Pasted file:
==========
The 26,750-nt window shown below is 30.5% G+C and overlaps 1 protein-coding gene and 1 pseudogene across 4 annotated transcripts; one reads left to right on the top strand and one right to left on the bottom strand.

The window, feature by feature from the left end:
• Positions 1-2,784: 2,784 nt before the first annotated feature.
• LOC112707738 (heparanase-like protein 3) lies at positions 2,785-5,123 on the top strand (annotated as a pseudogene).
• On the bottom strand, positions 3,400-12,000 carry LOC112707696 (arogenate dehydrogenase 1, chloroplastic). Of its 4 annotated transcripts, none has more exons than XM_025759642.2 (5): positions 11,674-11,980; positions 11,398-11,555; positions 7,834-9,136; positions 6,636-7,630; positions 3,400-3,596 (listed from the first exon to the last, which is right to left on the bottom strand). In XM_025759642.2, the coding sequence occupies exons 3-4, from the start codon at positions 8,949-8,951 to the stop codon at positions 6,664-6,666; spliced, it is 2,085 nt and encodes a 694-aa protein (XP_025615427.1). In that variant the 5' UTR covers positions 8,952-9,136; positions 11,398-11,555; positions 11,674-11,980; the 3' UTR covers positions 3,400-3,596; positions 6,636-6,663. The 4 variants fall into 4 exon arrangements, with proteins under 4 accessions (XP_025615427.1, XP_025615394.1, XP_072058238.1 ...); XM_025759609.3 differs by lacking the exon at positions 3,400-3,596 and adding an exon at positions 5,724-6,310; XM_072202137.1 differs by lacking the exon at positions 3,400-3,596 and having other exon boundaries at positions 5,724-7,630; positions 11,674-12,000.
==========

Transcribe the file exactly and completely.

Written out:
The 26,750-nt window shown below is 30.5% G+C and overlaps 1 protein-coding gene and 1 pseudogene across 4 annotated transcripts; one reads left to right on the top strand and one right to left on the bottom strand.

The window, feature by feature from the left end:
• Positions 1-2,784: 2,784 nt before the first annotated feature.
• LOC112707738 (heparanase-like protein 3) lies at positions 2,785-5,123 on the top strand (annotated as a pseudogene).
• On the bottom strand, positions 3,400-12,000 carry LOC112707696 (arogenate dehydrogenase 1, chloroplastic). Of its 4 annotated transcripts, none has more exons than XM_025759642.2 (5): positions 11,674-11,980; positions 11,398-11,555; positions 7,834-9,136; positions 6,636-7,630; positions 3,400-3,596 (listed from the first exon to the last, which is right to left on the bottom strand). In XM_025759642.2, the coding sequence occupies exons 3-4, from the start codon at positions 8,949-8,951 to the stop codon at positions 6,664-6,666; spliced, it is 2,085 nt and encodes a 694-aa protein (XP_025615427.1). In that variant the 5' UTR covers positions 8,952-9,136; positions 11,398-11,555; positions 11,674-11,980; the 3' UTR covers positions 3,400-3,596; positions 6,636-6,663. The 4 variants fall into 4 exon arrangements, with proteins under 4 accessions (XP_025615427.1, XP_025615394.1, XP_072058238.1 ...); XM_025759609.3 differs by lacking the exon at positions 3,400-3,596 and adding an exon at positions 5,724-6,310; XM_072202137.1 differs by lacking the exon at positions 3,400-3,596 and having other exon boundaries at positions 5,724-7,630; positions 11,674-12,000.